DARVO: Deny, Attack, Reverse Victim and Offender— Brooke Nevils (@Brooke Nevils) 1589925201.0
At no point in Lauer's nearly-5,000 word piece does he acknowledge the larger pattern of predatory behavior these accusations fit into—for example, the time that he supposedly sent a sex toy to a female colleague with a note about how he wanted her to use it. Nor does he mention Katie Couric's assertion that he would frequently pinch her ass when they worked together. As for the button in his office that allowed him to remotely lock his door, he acknowledged it only long enough to dispel the "myth" that the button could lock women inside with him.
This last point gets at the larger issue. Lauer seems to think the button was harmless because it couldn't physically prevent anyone from leaving. He fails to see how sharing an intimate space with a powerful figure who then remotely shuts the door, ensuring privacy, could put someone in an uncomfortable position and undermine their sense of agency in the situation.
In 2006 divorce filings, Lauer's ex-wife, Annette Roque, claimed that Lauer was controlling in the case of even "the smallest decisions," yet today he still seems oblivious to the fact that his position at NBC gave him power to control and coerce others—claiming, for example, that he "had absolutely no authority" over Nevil's ex-boyfriend who also worked at NBC. As the highest paid host in broadcast news at the time—and the man widely credited with getting others fired—it's a laughable assertion, even if he spent three hours on the phone with said ex-boyfriend in order to get a statement of agreement.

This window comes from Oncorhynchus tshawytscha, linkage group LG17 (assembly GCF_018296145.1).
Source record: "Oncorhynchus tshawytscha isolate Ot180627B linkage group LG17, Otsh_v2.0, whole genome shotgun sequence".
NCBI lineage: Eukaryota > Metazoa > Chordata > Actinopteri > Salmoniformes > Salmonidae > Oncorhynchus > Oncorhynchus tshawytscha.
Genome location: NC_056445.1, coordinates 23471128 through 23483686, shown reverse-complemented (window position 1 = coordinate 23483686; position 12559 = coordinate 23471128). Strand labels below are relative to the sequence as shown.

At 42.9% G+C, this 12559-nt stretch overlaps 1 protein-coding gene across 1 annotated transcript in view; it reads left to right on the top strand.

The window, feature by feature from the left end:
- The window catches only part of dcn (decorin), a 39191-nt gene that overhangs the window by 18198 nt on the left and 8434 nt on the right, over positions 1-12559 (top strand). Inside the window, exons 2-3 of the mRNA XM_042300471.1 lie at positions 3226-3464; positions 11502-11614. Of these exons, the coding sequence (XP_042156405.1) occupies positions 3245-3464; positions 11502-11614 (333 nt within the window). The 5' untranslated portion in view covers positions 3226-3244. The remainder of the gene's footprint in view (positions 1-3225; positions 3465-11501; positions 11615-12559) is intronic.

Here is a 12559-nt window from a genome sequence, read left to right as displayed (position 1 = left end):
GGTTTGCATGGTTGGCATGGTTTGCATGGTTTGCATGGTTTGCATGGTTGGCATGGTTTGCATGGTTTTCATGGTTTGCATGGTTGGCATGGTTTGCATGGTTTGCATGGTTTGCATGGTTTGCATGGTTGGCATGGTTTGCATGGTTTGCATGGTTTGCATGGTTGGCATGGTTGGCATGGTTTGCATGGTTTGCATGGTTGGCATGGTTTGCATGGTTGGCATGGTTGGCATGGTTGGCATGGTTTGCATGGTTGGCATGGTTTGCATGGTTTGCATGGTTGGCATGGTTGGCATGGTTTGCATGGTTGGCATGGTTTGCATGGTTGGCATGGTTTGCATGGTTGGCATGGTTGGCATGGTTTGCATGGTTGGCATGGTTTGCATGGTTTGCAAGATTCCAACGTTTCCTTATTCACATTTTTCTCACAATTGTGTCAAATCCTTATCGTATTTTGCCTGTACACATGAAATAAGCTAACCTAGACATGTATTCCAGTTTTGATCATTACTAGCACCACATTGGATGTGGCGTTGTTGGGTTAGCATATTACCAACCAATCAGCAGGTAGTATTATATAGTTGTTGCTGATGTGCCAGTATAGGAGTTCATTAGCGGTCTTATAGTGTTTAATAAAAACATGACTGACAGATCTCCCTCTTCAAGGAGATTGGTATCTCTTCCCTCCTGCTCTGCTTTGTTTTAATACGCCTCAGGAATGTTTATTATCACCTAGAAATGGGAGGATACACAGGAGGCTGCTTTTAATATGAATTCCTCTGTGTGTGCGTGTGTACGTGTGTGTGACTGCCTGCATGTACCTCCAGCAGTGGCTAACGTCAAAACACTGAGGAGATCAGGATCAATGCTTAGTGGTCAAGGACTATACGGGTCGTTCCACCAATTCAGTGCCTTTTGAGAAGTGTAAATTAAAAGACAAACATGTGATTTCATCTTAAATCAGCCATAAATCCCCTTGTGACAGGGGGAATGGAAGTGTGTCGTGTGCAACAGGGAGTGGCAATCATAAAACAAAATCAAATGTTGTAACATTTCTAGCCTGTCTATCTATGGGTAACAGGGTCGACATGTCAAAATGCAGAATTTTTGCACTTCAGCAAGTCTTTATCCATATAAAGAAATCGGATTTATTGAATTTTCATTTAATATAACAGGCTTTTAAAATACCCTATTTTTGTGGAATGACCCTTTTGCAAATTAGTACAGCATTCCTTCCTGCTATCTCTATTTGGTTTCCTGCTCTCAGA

A Preternatural Lack of Self-Awareness
The only conclusion that can be drawn from the exhausting experience of reading Lauer's lengthy attack on Ronan Farrow is that Lauer doesn't understand any of this. Either deliberately or as a result of some preternatural lack of self-awareness, Matt Lauer has managed to misunderstand the power dynamics he used to great effect at NBC, as well as the entire concept of consent. His confusion is evident even in uncomfortable interactions with women that were broadcast on live TV. His notorious interviews with Anne Hathaway and Sandra Bullock are perhaps the most memorable examples of a man who objectifies women so instinctively that he couldn't possibly be trusted to assess consent. He may wholeheartedly believe that he did nothing wrong with Brooke Nevils in Sochi, but that has no bearing on the reality of whether he raped her.
8 Times Matt Lauer Acted Totally Inappropriate On TV www.youtube.com
Lauer closes his Mediaite piece with an absurd demonstration of his lack of self-awareness, setting himself up for the comeback he's been plotting since 2018, saying, "I will continue to ask questions and seek answers, because ironically, I can thank Ronan for at least one thing. He has reminded me how it feels to do the work I love." He seems to think that his career at NBC was based on a real talent for journalism and that talent will naturally have won over readers by the end of his piece—that this will be the jumping-off point for his return to respectability. But the reality is that Lauer's immense success was built on little more than a pleasant speaking voice and an overweening confidence that can be mistaken for charm.
In short, while Ronan Farrow may have room to improve as a journalist, Matt Lauer has no basis for criticizing him. He is currently latching onto the backlash against Tara Reade and the Me Too movement to sow doubt about his own accusers and attempt to revive a career that was dead and buried long before he was accused of rape. While it's an attempt that's likely to fail—because no one other than Lauer really wants him to make a comeback—he will no doubt keep trying. He doesn't seem to understand that no means no...